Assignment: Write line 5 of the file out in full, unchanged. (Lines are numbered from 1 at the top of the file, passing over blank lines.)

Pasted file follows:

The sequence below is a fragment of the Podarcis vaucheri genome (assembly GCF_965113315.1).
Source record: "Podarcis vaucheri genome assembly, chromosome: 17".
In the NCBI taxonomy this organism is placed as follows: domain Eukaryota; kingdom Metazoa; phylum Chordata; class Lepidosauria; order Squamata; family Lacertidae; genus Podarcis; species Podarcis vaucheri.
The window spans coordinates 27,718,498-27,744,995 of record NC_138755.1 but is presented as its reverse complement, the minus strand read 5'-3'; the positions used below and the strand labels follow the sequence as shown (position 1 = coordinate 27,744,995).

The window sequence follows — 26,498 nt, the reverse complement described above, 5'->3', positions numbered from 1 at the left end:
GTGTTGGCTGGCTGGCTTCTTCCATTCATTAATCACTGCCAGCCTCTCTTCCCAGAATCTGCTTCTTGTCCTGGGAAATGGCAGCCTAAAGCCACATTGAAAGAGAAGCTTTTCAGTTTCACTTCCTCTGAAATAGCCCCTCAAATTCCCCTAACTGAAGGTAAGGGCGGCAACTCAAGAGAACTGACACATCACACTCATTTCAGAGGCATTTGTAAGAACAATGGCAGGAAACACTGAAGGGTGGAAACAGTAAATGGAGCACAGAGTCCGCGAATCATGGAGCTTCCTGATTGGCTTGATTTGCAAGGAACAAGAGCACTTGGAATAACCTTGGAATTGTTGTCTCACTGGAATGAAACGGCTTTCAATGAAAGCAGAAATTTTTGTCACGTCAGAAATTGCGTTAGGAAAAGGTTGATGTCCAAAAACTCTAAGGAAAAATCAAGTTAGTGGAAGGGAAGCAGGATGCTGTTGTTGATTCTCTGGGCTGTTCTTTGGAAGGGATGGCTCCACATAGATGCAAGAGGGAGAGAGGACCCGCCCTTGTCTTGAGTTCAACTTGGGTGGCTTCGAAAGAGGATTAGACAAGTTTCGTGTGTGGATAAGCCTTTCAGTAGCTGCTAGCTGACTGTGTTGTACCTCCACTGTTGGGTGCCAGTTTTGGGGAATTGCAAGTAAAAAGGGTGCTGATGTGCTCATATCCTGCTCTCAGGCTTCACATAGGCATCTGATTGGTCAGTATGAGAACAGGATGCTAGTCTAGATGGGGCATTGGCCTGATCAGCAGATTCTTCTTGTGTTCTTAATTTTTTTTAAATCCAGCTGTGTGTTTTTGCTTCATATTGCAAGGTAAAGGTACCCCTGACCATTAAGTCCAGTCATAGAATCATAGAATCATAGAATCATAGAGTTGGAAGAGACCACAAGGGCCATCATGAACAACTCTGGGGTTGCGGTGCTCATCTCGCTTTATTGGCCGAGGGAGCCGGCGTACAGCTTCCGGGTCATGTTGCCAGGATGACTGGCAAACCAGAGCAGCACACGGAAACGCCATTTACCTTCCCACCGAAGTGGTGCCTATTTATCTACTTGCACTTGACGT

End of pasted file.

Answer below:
The window sequence follows — 26,498 nt, the reverse complement described above, 5'->3', positions numbered from 1 at the left end: